Pollination Problems in cucurbits

The Vegetable crops in general and cucurbits in particular are important for Bangladesh economy as a whole and for the poor in particular. Many rural households are engaged in vegetable production as farmers and laborers. Further attention holds the promise of wider benefits. Vegetables are excellent sources of vitamins A, E and C, fiber, folic acid and potassium.

The major vegetables are classified into nine families including: 1.Cucurbitaceae, 2. Brassicaceae, 3.Compositae 4. Chenopodiaceae 5. Solanceae 6.Fabaceae 7.Umbelliferae

8. Amaryllidaceae and 9. Poaceae

Pollination is the process by which pollen is transferred from the anther to the stigma of the plant, thereby enabling fertilization and reproduction. This takes place in the flowering plants. Pollination is a key stone process in both human managed and natural ecosystems. It is critical for food production and human livelihoods. The vast majority of flowing plant species only produce seeds if pollinators move pollen from the anthers to the stigmas .Without this service, many species and processes within an ecosystem would collapse.

Recognizing the dimensions of a pollination crisis and its links to biodiversity and human livelihoods, the Convention on Biological Diversity has made the conservation and sustainable use of pollinators a priority. At the Fifth Conference of Parties (Cop7) in 2000, an International Initiative for the conservation and sustainable use of Pollinators, known as International Pollinator Initiative (IPI) was established.

Cucurbits are of tremendous economic importance as food plants, next to cereals and pulses.They are also important sources of medicines and fibers.

The Cultivated cucurbits of Bangladesh include: 1. Pumpkin ( Cucurbita maxima), 2. ash gourd (Benincasa hispida), 3. bottle gourd (Lagenneria siceraia) ,4. snake gourd (Trichosanthes cucumerina), 5. ridge gourd (Luffa acutangula) ,6. pointed gourd (Trichosanthes diocia) ,7. cucumber (Cucumis sativus), 8. Large bitter gourd (Momordica charantia) 9. small bitter gourd (M.muricata) 10. sweet gourd (Cucurbita moschata) 11.water melon ( Citrullus lunatus) 12. muskmelon (Cucumis melo), and 13. sponge gourd ( Luffa cylindrica). Most of the cucurbits are monoecious plants. There are separate male and female blossoms on the same plant. The male flowers open first, followed by the female flowers. It is only when both the male and female flowers open then pollination can occur. Cucurbits need cross pollination prom male to female flowers. But this requires a little more of nature. The insects, mainly bees, flies, wasps, beetles, butterflies and moths pollinate cucurbits. If insects are not present for some reason such as broad spectrum pesticides are sprayed then fruit either does not appear or it appears small and shriveled.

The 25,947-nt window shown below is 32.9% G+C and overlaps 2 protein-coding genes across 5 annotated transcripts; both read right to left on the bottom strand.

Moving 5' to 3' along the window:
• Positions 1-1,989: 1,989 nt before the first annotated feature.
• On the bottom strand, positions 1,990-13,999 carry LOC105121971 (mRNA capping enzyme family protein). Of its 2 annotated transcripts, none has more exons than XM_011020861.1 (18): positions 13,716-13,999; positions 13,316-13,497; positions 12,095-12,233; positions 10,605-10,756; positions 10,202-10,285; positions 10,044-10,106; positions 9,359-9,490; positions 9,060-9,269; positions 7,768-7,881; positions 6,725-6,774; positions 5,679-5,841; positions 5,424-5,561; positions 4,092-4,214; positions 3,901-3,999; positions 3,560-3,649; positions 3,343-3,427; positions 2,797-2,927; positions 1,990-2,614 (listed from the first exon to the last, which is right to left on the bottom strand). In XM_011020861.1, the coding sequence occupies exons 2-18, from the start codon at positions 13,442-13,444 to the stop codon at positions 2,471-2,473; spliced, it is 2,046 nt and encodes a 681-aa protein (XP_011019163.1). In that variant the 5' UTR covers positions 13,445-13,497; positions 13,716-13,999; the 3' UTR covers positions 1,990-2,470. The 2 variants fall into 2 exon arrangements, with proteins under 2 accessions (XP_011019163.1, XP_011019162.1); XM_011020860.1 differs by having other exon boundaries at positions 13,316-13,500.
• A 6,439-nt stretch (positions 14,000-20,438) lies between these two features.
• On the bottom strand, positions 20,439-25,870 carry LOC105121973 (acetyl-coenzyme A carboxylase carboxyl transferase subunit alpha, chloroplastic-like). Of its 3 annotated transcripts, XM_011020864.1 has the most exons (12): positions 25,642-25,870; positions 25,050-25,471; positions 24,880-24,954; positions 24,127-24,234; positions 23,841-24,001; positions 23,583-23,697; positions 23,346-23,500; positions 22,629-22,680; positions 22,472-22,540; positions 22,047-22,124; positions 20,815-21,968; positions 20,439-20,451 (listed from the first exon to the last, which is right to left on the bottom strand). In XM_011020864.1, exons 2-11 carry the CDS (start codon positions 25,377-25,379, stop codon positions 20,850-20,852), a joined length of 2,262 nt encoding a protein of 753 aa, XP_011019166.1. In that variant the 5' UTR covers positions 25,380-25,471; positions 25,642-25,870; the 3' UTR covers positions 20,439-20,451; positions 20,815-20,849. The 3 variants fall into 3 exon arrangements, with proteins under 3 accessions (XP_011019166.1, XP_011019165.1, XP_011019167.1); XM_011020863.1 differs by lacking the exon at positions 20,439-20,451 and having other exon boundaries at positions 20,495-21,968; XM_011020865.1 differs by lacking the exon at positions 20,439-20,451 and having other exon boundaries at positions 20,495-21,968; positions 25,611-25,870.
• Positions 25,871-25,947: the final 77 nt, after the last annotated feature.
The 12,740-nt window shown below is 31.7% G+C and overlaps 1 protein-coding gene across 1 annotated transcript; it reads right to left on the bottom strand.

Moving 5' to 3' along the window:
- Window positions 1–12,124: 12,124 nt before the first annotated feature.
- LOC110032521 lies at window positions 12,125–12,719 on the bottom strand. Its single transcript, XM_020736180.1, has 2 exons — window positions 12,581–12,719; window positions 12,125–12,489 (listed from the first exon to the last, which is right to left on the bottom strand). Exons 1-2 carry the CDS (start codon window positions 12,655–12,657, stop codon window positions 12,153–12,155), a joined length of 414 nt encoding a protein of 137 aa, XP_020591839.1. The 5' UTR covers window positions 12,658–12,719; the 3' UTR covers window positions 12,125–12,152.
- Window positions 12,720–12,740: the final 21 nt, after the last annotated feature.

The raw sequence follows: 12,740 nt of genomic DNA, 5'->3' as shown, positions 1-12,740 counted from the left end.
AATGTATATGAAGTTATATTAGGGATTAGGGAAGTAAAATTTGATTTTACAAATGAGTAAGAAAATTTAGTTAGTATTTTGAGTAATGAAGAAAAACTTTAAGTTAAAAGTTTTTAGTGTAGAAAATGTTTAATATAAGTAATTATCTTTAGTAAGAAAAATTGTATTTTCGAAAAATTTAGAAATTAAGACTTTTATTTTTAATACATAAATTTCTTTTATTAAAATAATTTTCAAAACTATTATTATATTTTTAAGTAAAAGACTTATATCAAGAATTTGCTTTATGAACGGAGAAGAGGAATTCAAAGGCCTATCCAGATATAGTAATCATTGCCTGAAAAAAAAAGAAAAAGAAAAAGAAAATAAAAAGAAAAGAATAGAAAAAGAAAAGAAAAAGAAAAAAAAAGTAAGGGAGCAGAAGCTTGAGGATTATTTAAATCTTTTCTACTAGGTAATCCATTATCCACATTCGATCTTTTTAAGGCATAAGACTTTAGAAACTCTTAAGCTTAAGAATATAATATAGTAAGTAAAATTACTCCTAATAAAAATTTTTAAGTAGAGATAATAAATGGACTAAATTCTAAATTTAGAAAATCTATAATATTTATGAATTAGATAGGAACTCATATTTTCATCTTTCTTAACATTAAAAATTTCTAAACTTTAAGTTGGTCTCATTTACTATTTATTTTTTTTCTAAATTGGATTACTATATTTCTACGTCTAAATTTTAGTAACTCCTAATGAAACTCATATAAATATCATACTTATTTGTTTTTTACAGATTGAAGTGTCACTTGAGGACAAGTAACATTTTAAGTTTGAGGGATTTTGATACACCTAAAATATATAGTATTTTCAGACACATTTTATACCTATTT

In a recent field visit to Kaliganj, Jhenaidah district during 10-12 August, 2014, I observed many farmers were hand pollinating pointed gourd flowers.

The farmers were pollinating the flowers early in the morning in the field near the Chitra river bank. Habibur Rahman, a farmer shared that he needs 2-3 hours to pollinate the flowers of pointed gourd in a plot of 50 decimals. He also mentioned that he needed to finish the pollination before the sun rise every morning.

Habibur Rahman recalled his past experience of crop cultivation.The introductions of cultivation of high yielding varieties and hybrids of rice as accompanied with pesticides, killed bees, butter flies and other insects, those were pollinating the flowers. These insects are not seen any more. Now, the farmers have to do everything for crop production including pollination.The sad thing is that in most of the time the cost of crop production is higher than the market price of the produce. Thus, the net return is a negative figure leading to pauperization of the farmers.

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